Figure 1 : Possible Damage Function Representing the Relationship between Coastal Bridges and Storm Surge
The sensitivity is the slope of the line (or derivative of the function) measured at a specific point. The red dot indicates the threshold, or the place where damage to the bridge begins to escalate.
Figure 2 : Equation Estimating the Sensitivity of Bridges to Storm Surge Elevation between Two Levels of Exposure
In some types of environmental impact analyses, it makes sense to articulate the concept of sensitivity through a quantitative damage function, such as in the case of the dose-response functions that are a cornerstone of air quality and groundwater quality regulation. However, in general, the information available at the present time in the transportation sector does not lend itself to representation in the form of continuous damage functions, as shown in Figure 1, that relate climate stressors to transportation impacts.4 There are a few reasons for this:
To overcome the obstacles associated with developing quantitative damage functions, an alternate approach to assessing sensitivity was taken. This approach qualitatively identified the nature of relationships between asset classes and stressors, indicated thresholds (including quantitative thresholds, where possible), and provided indicators that can be used to quickly assess the sensitivity of a particular asset. The Sensitivity Matrix framework presents the relationship between four climate variables and six major transportation modes: bridges, roads and highways, railroads, airports and heliports, oil and gas pipelines, and marine ports, terminals and waterways. In addition to these six transportation modes, electrical power systems were included in this analysis because the reliance of transportation modes on electrical systems can be a determining factor for sensitivity.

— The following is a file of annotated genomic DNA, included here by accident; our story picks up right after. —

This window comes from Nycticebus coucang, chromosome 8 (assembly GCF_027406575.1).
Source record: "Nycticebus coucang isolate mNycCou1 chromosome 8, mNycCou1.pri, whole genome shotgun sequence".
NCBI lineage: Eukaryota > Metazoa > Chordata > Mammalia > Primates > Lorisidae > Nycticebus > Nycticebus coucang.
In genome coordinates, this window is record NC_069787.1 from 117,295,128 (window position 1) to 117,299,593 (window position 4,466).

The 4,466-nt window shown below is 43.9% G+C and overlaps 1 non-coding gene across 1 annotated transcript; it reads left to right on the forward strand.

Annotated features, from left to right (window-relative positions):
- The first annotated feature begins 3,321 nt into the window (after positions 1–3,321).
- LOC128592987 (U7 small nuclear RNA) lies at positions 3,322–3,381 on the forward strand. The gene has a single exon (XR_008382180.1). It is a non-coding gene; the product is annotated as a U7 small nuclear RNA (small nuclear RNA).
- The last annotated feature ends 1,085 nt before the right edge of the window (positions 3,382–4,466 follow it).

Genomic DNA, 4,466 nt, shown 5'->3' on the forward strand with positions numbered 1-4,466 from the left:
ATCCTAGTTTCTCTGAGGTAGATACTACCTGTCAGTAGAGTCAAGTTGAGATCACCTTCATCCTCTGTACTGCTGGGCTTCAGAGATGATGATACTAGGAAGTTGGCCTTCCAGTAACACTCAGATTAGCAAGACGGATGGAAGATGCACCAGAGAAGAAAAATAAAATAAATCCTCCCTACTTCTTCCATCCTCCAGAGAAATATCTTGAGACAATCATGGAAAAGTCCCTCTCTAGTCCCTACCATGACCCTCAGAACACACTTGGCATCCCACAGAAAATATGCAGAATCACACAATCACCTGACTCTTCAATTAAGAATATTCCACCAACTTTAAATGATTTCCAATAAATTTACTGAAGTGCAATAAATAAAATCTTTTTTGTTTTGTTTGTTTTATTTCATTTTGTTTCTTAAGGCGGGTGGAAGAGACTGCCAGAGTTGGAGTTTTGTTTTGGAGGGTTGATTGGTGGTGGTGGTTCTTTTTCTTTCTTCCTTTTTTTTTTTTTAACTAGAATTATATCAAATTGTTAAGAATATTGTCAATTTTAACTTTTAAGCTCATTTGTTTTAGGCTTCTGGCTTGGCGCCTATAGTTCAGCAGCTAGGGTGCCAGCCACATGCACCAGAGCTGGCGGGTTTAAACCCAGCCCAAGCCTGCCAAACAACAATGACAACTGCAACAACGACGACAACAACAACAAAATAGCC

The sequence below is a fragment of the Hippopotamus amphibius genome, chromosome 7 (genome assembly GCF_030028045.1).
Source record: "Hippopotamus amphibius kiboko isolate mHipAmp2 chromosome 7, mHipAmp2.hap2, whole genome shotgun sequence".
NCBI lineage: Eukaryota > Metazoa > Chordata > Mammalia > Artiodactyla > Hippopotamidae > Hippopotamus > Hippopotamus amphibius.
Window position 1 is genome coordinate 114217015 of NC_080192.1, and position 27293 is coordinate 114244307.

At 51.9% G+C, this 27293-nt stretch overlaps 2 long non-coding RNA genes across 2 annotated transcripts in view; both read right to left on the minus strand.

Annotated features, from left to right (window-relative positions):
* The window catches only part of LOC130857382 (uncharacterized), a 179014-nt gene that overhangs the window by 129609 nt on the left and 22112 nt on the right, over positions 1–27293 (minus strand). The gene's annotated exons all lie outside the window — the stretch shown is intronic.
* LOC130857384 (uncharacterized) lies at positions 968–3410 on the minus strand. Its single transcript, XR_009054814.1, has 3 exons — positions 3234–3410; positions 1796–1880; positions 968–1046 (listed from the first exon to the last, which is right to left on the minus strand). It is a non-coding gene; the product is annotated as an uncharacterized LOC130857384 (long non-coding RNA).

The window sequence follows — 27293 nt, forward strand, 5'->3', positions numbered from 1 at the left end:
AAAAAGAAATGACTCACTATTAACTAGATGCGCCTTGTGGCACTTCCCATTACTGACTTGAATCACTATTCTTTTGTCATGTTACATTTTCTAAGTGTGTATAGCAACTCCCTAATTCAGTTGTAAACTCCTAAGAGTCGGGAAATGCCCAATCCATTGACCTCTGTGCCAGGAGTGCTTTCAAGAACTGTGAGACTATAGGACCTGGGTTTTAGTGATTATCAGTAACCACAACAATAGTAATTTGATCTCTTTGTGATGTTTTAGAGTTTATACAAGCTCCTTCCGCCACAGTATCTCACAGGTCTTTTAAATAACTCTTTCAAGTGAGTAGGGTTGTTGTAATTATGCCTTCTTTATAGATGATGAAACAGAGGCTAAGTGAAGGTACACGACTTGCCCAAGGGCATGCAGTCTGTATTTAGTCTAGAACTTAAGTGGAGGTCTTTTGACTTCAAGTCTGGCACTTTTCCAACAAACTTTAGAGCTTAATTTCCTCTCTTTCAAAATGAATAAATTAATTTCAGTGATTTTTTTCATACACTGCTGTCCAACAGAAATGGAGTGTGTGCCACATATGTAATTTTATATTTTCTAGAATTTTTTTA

The Sensitivity Matrix is organized according to the four climate variable groupings that were identified to be most important in the region: waves and storm surge, wind, temperature, and precipitation. The matrix contains two tables for each variable: a main summary table and a second table containing any additional detail or notes. The following four columns make up each variable table: Important Impact-Asset Relationships, Threshold, Mobile-specific Detail, and Potential Indicators of Sensitivity.
Table 1 contains an illustrative excerpt of the Sensitivity Matrix describing the sensitivity of bridges, roads, and highways to wind. Starting from the left in the Matrix, the Important Impact-Asset Relationship column qualitatively describes stressors between the climate variable and the sub-mode. The Threshold column includes any specific information about the exposure level at which damage to the sub-mode may begin increasing. Historical context relevant to Mobile is placed in the Mobile-Specific Detail column, and the Potential Indicators of Sensitivity column contains a list of indicators that have been associated with increased sensitivity to that climate stressor in the past.